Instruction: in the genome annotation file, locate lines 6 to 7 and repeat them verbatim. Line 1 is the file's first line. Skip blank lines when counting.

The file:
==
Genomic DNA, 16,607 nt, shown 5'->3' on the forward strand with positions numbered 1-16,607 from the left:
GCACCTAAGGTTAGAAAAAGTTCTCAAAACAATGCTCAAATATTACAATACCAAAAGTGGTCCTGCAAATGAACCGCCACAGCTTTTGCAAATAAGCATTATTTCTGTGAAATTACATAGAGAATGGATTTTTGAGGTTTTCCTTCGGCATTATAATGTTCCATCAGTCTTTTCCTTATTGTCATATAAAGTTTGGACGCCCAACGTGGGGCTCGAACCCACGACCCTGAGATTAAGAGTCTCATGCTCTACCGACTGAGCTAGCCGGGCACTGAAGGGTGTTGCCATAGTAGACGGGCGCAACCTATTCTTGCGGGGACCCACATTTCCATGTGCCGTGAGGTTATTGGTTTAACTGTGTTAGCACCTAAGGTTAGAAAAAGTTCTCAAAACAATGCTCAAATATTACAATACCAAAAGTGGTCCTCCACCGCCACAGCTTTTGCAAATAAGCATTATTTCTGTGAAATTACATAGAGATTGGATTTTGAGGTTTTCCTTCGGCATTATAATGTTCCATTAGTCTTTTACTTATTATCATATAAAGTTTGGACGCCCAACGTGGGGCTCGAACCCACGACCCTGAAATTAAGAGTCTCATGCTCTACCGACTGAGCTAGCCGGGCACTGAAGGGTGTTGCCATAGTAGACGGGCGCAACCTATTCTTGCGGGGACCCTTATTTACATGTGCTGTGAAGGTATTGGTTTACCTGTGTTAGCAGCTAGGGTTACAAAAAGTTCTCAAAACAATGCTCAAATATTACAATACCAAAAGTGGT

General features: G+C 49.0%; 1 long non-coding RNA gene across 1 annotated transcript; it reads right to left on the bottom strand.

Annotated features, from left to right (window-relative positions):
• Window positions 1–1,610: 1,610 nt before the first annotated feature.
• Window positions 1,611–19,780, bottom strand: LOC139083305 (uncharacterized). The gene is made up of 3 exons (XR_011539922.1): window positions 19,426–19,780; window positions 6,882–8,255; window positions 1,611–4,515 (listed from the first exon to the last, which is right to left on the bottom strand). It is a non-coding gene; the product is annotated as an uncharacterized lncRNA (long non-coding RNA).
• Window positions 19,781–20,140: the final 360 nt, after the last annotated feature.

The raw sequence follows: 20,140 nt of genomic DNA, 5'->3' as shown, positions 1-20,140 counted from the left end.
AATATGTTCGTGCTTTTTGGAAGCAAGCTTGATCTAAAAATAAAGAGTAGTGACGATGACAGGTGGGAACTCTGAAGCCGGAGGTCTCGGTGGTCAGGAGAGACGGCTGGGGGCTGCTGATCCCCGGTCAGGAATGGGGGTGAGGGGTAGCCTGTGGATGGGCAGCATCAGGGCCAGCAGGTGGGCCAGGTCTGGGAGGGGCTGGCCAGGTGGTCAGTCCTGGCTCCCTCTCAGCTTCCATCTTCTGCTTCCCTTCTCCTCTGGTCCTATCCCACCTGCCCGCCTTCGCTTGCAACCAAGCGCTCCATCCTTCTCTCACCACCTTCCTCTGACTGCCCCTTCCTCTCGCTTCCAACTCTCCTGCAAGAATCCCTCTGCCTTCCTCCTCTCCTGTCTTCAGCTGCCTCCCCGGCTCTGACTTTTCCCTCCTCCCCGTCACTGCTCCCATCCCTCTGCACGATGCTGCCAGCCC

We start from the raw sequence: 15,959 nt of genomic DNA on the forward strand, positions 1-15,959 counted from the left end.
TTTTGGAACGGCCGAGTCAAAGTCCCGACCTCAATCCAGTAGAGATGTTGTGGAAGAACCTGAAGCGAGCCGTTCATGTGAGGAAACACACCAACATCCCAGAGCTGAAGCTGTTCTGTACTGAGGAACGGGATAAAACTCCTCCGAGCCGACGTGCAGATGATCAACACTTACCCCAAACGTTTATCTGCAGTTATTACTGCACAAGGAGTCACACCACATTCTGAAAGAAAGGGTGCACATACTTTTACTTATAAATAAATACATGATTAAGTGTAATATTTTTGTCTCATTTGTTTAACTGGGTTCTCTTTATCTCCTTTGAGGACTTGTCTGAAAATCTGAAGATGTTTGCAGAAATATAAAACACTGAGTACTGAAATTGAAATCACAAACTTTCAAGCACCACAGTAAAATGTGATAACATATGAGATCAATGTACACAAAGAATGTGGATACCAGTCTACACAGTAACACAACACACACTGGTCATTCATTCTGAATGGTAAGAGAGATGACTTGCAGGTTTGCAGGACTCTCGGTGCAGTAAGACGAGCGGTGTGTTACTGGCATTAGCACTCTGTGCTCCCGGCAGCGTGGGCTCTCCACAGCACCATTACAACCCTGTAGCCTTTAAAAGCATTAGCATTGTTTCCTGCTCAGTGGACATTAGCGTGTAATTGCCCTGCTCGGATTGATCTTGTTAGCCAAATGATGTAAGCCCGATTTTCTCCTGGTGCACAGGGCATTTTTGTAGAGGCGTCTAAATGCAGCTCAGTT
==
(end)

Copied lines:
• Window positions 1,611–19,780, bottom strand: LOC139083305 (uncharacterized). The gene is made up of 3 exons (XR_011539922.1): window positions 19,426–19,780; window positions 6,882–8,255; window positions 1,611–4,515 (listed from the first exon to the last, which is right to left on the bottom strand). It is a non-coding gene; the product is annotated as an uncharacterized lncRNA (long non-coding RNA).
• Window positions 19,781–20,140: the final 360 nt, after the last annotated feature.